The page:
Author tricks Amazon into distributing union materials to its own employees via book cover
I haven’t read Mike Monteiro’s new book Ruined by Design, so I can’t say whether it’s any good. But I wouldn’t be surprised if it isn’t available at Amazon for all that much longer, now that its cover encourages Amazon workers to form a labor union.
This past Thursday, Monteiro tells The Verge, he realized he could change his self-published book’s cover as easily as uploading a new PDF — and used it to add a new message to Amazon workers they’ll presumably see as they print and package it for delivery.
Every time you buy my book from Amazon, a warehouse worker has to pull it off the shelf. From now on, this is what that worker will see. At least until Amazon shitcans the whole thing. Hurry up. https://t.co/l5jxdz1azW pic.twitter.com/DqWZT5MI9q
— Mike Monteiro (@monteiro) October 4, 2019
It’s not clear whether the bait-and-switch will actually work; if any Amazon employees have been swayed. While Monteiro says he’s sold over 10,000 copies of the book so far, only 150 paperbacks have been printed since he changed the cover, which isn’t a lot of opportunities for it to catch the right person’s eye.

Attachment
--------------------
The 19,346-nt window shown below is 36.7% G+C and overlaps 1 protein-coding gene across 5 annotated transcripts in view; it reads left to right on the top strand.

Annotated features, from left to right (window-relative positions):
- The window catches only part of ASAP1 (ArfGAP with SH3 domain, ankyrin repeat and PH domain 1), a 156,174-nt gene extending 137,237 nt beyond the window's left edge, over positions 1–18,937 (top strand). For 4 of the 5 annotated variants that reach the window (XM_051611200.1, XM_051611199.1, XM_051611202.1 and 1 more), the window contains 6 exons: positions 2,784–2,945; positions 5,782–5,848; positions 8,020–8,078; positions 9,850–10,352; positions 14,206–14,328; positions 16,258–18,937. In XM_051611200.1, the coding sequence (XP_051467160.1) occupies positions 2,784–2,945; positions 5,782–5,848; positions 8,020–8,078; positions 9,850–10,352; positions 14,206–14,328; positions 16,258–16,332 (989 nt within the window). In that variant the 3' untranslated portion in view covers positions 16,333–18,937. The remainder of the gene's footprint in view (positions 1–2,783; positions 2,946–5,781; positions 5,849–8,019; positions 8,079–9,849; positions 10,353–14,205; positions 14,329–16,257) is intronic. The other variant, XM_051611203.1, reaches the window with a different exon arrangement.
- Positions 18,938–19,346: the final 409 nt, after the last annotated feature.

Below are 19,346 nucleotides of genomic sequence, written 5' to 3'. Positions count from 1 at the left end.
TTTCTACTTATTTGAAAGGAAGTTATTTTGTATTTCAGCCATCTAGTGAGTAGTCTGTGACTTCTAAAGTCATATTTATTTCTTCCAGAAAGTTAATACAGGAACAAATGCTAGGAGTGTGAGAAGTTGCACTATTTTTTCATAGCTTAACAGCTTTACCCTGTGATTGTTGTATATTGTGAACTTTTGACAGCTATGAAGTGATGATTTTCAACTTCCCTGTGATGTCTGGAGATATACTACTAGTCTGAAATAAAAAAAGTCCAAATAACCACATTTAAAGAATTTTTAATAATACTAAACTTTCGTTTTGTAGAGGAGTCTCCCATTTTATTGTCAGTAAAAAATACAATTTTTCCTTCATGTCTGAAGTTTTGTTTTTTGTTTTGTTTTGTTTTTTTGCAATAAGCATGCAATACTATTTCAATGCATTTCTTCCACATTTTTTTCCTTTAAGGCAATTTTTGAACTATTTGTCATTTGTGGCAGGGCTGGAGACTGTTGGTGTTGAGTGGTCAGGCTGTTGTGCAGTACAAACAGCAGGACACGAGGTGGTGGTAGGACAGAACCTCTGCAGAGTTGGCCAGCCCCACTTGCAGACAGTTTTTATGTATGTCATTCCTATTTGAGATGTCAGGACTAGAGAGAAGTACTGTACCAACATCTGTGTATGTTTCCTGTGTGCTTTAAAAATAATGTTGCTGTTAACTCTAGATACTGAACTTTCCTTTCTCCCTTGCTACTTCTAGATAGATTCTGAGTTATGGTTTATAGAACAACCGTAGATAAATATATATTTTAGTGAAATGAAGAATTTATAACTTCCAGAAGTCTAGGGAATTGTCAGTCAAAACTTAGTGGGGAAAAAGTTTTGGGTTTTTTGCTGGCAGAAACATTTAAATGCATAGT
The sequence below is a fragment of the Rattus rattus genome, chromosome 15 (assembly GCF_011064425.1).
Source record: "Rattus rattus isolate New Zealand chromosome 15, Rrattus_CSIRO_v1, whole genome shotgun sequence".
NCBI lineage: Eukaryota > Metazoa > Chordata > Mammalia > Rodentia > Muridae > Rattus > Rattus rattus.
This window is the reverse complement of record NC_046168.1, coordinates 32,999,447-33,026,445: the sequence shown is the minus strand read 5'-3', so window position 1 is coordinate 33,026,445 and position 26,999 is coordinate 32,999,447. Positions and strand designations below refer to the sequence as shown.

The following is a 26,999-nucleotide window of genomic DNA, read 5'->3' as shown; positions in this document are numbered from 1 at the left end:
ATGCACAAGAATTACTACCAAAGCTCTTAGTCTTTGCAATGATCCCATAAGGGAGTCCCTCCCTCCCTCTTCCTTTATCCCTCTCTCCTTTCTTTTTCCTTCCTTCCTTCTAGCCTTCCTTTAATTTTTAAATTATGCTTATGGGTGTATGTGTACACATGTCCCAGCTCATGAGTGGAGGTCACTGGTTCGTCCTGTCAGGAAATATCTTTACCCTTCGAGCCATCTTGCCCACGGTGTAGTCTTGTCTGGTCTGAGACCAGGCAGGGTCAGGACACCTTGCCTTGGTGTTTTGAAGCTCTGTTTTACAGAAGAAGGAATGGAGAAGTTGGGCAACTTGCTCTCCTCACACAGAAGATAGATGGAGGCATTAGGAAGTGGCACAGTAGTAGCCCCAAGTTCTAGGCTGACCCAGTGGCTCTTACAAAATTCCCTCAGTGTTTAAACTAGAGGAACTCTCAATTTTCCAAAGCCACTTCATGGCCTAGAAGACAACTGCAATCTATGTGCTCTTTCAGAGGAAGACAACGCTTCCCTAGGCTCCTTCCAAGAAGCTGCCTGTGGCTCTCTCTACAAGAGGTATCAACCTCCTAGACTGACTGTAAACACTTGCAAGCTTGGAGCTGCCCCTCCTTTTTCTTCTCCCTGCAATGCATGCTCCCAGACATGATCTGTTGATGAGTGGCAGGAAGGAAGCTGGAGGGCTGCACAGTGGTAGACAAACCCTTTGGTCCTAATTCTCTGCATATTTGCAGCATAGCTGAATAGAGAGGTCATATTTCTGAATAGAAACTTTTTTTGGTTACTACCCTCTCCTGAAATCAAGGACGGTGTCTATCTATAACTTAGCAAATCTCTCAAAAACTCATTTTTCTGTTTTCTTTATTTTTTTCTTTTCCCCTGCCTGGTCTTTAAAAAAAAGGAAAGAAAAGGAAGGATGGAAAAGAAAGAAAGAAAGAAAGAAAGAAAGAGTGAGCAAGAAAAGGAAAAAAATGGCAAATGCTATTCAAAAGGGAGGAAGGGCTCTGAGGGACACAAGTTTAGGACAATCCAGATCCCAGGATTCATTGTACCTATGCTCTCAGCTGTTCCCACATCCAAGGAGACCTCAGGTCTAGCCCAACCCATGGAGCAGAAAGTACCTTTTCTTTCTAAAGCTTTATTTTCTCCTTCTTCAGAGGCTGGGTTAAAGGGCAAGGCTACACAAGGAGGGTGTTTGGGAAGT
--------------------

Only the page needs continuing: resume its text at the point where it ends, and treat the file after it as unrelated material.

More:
Monteiro says he was working on some union organizing when he came up with the idea: “We were discussing how to get messages in front of people and I realized ‘Oh, huh. I have this thing that Amazon workers see every time a book gets ordered. Let’s put a message there.’”
Amazon hasn’t contacted him yet, he says — even though the book’s updated cover went through one of Amazon’s QA processes.
We’ve been tracking Amazon worker protests following the news that the company robotically tracks and terminates workers who fail to meet quotas, some of whom skip bathroom breaks just to keep their jobs. You can read some of those stories at the links below.
Amazon workers in Sacramento are protesting the company’s strict time-off rules Amazon workers in Minnesota walk out in protest over part-time work ‘Beat the machine’: Amazon warehouse workers strike to protest inhumane conditions How Amazon automatically tracks and fires warehouse workers for ‘productivity’ Amazon warehouse workers skip bathroom breaks to keep their jobs, says report Amazon-owned Whole Foods is cutting medical benefits for part-time workers